Wind Expansion Globally Will Need Much Higher Production of Rare Earths: IRENA Report

Highlights :

  • The report says that it will not be possible to meet the sustainable increase in demand driven by the 2050 global wind power targets unless rare earth minerals production rises 11 to 26 times.
  • It states that scarcity of rare earth elements can allow the high temperature superconductors to be used in direct drive turbines in future.

International Renewable Energy Agency (IRENA) has come up with a report named ‘Critical Mineral for Energy Transition: Rare Earth Elements,’ which says that the rising global demand in the renewable sector especially the wind energy sector to mitigate climate change challenges will need better supplies of rare earth minerals or critical minerals.

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The report holds that the wind energy expansion in the world is causing much imbalance in the demand and supply of rare earth minerals globally. 17 elements highly scarce elements are termed as rare earth minerals that are necessary for energy transition, electric vehicles and energy storage.

The report says, “It will not be possible to meet the sustainable increase in demand driven by the 2050 global wind power targets unless rare earth minerals production rises 11 to 26 times over present levels.”

“To mitigate the climate ravages, the electric vehicles and wind turbine capacity additions are ought to double between 2020 and 2050. It also mentions that installed capacity of offshore wind must grow from 35 GW to 2,000 GW,” it adds.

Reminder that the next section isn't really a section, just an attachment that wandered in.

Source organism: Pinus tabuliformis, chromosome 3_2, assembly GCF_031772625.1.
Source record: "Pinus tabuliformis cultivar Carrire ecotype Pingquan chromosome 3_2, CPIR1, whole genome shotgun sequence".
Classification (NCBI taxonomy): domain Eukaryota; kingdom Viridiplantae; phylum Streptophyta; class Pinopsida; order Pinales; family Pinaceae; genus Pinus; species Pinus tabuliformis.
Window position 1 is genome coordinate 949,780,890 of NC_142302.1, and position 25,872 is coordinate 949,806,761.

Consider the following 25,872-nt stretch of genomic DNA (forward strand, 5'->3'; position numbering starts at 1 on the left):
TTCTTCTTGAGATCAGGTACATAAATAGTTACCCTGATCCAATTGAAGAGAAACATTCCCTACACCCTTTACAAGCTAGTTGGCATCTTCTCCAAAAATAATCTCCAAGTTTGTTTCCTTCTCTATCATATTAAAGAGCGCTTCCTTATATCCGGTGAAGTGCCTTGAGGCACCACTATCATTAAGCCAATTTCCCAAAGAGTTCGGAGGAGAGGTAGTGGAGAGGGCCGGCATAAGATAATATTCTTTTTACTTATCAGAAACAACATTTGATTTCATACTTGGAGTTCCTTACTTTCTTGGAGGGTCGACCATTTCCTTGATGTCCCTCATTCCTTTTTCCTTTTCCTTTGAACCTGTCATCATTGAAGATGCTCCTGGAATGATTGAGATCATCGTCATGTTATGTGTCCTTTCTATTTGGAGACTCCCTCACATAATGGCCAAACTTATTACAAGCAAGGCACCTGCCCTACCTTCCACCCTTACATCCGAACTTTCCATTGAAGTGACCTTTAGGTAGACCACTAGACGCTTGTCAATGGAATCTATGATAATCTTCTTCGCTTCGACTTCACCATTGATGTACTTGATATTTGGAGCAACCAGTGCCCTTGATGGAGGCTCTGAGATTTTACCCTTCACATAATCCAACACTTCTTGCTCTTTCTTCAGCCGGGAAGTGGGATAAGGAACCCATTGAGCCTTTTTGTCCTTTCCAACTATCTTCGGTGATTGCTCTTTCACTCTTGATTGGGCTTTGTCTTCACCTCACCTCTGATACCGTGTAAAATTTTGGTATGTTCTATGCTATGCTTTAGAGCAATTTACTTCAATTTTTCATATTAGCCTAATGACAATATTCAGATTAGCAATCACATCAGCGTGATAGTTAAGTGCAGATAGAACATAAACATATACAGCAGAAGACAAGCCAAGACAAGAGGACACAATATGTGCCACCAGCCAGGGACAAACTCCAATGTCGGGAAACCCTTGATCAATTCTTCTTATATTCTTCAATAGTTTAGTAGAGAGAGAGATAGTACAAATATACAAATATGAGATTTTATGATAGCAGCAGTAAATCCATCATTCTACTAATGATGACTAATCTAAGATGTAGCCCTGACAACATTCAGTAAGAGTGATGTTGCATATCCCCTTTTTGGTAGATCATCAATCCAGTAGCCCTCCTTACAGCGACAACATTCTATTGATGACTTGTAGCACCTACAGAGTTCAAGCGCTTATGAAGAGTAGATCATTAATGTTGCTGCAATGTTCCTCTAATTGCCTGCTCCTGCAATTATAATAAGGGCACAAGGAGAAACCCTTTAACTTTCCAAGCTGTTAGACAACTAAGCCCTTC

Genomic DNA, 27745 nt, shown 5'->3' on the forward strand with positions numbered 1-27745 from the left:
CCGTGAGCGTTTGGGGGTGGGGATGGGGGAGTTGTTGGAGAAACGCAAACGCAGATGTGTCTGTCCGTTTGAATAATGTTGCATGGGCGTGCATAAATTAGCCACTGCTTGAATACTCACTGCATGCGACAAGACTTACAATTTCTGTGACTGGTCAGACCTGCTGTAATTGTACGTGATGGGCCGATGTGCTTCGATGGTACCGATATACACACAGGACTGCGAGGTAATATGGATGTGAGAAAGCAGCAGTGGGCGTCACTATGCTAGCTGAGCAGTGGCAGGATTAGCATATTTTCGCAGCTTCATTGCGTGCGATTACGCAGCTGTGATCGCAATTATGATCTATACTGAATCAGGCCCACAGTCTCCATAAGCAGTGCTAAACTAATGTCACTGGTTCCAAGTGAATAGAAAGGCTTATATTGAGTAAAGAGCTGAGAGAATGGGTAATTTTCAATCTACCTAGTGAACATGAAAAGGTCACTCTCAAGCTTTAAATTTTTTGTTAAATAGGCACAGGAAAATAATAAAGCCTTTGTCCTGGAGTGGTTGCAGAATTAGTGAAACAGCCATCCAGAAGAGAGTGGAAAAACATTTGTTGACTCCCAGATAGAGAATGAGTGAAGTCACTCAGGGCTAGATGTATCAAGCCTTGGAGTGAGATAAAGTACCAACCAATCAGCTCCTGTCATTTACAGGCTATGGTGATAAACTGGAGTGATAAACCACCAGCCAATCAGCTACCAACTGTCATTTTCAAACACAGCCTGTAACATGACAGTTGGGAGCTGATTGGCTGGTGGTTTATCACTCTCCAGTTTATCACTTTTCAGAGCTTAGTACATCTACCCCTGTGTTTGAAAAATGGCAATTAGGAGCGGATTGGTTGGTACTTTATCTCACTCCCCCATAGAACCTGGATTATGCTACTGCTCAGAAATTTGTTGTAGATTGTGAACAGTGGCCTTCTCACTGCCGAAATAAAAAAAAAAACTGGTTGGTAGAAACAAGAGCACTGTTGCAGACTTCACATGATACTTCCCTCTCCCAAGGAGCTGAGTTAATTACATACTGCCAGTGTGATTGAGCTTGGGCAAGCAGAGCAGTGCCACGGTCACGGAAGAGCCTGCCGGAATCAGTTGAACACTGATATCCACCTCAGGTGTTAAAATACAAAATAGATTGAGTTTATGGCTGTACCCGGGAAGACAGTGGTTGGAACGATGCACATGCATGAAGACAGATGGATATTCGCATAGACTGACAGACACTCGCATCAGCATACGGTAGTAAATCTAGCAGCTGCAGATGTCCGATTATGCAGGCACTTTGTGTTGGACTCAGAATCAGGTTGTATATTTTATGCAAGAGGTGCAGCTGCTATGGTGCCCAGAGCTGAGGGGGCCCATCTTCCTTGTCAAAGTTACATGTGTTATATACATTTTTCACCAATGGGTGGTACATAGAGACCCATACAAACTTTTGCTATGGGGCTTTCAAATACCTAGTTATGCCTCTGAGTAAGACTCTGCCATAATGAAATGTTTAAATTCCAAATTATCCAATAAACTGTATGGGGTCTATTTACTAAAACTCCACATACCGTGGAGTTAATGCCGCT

IRENA has also said in the report that between now and 2030, total demand for permanent magnets and the REE that EV and wind turbines contain may more than double under an ambitious energy transition scenario; it may even quadruple. The scarcity of rare earth elements can allow the high temperature superconductors to be used in direct drive turbines in future.

IRENA mentions, “Permanent magnets make possible small, light, space saving designs for the gearboxes of wind turbines and also enhances low voltage right thought capability, thus improving a turbine’s capacity to remain connected to the grid.” There is a general rise in demand for permanent magnet drives globally.

“Permanent magnet turbines drove three quarters of the world’s offshore installations in 2018, while gearbox induction generator turbines dominated the onshore market with a 52% share,” states IRENA. The report said that wind turbines that employ permanent magnet drives made up most of the remainder.

IRENA also finds that in 2020, the electric vehicles and wind turbines together accounted for around one-third of the permanent magnets used in 2020. The wind turbine production is expected to double by the end of this decade and electric vehicles manufacturing is projected to grow by an order of magnitude, says IRENA in the report.

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